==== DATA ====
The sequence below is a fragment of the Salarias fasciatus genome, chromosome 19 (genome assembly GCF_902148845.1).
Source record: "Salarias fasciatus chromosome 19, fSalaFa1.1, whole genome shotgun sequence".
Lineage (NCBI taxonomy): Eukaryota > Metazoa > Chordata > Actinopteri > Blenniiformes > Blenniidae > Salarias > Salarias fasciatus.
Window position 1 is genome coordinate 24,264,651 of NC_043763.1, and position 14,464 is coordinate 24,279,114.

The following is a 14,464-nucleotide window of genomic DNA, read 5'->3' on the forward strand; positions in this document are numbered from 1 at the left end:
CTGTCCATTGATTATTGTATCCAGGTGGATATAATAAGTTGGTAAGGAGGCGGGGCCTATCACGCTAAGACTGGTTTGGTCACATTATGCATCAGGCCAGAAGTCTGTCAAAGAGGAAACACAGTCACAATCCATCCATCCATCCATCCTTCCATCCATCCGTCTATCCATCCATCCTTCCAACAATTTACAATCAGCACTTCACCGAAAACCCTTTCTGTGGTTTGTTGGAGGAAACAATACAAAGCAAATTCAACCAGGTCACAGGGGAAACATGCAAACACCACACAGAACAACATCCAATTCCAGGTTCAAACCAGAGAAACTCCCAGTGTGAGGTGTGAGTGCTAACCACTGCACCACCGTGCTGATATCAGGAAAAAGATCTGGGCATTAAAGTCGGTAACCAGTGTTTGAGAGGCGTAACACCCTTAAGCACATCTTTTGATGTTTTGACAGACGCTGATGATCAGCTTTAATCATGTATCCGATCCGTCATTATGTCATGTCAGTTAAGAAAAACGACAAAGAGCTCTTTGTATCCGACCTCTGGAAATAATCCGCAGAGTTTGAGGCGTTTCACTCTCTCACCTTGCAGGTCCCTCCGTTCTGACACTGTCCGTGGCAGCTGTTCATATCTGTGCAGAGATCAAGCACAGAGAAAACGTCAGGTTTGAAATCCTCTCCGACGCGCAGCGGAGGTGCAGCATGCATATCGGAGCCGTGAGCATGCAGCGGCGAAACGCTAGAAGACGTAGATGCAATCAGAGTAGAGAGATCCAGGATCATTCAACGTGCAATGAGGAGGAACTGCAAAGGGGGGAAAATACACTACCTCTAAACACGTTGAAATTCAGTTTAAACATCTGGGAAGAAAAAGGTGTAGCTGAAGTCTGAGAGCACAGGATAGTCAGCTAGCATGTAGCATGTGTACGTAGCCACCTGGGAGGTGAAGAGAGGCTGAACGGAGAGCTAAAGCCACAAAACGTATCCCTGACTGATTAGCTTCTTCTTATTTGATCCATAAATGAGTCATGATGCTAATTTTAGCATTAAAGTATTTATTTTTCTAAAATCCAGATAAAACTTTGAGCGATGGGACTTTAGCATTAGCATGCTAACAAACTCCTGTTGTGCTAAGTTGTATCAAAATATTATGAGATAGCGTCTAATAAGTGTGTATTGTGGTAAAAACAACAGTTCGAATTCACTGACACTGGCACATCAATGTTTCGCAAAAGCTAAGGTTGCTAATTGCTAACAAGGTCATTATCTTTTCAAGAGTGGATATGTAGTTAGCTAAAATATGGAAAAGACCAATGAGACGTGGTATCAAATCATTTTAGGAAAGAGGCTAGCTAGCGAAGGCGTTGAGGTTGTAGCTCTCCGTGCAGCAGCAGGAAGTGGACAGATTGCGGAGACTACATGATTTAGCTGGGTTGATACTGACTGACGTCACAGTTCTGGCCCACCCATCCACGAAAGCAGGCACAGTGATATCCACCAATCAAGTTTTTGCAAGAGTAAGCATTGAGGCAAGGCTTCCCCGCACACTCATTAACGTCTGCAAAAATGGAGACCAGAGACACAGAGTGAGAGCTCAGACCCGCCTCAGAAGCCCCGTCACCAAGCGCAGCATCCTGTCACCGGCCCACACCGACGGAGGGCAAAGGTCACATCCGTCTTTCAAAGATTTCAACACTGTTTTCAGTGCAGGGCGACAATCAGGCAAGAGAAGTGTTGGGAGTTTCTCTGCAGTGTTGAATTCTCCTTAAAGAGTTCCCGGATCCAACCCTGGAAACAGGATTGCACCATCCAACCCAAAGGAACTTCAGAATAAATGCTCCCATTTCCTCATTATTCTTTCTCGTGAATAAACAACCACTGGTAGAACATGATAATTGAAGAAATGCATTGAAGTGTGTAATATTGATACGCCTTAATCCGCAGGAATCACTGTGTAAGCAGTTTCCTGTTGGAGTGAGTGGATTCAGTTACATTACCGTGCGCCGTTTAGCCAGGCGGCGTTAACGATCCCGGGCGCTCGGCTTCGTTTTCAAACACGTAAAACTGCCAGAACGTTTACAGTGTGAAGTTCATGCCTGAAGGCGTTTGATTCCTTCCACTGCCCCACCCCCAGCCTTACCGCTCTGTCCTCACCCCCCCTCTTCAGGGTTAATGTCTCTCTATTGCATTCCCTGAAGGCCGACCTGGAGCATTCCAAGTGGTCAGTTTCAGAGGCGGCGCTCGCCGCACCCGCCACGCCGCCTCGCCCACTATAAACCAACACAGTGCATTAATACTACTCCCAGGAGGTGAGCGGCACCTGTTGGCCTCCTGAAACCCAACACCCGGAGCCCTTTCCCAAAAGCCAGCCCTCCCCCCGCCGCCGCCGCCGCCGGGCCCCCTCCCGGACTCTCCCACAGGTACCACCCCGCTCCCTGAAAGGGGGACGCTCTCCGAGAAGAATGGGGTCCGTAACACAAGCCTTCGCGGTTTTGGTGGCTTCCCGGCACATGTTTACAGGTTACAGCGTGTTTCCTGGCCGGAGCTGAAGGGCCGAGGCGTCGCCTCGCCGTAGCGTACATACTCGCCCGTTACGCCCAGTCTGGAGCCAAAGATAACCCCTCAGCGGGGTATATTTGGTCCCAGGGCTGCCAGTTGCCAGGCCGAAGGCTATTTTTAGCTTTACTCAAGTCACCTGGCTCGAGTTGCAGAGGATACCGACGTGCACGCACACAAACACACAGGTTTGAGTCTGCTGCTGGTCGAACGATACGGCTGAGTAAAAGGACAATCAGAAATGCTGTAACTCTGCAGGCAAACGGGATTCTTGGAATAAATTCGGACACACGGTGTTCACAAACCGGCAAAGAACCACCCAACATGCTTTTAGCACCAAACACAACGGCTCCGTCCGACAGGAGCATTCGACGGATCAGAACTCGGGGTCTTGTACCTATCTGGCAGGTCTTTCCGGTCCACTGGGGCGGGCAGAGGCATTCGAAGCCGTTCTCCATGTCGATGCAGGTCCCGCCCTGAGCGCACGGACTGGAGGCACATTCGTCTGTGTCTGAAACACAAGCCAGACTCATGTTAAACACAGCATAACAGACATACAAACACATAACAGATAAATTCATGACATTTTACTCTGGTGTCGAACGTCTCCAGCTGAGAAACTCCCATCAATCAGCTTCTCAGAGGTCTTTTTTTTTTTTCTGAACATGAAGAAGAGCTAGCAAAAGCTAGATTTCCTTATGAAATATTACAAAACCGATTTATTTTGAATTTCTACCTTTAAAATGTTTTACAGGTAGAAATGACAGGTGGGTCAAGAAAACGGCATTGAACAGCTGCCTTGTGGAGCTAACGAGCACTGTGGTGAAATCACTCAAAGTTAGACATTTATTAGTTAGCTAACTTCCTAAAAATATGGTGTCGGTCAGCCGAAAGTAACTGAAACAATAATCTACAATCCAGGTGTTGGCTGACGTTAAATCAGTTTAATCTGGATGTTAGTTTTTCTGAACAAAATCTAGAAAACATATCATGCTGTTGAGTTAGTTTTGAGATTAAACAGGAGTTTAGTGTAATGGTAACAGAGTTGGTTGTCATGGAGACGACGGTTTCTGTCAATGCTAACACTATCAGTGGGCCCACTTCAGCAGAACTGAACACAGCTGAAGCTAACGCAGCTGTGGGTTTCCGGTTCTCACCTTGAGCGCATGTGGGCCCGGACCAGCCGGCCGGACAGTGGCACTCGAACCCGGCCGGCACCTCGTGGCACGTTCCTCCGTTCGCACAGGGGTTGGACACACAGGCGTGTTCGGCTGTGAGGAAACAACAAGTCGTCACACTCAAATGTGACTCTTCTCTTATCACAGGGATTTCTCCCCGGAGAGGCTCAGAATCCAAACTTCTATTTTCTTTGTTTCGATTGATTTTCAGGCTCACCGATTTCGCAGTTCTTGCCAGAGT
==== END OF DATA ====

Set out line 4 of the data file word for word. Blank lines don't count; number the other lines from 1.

Window position 1 is genome coordinate 24,264,651 of NC_043763.1, and position 14,464 is coordinate 24,279,114.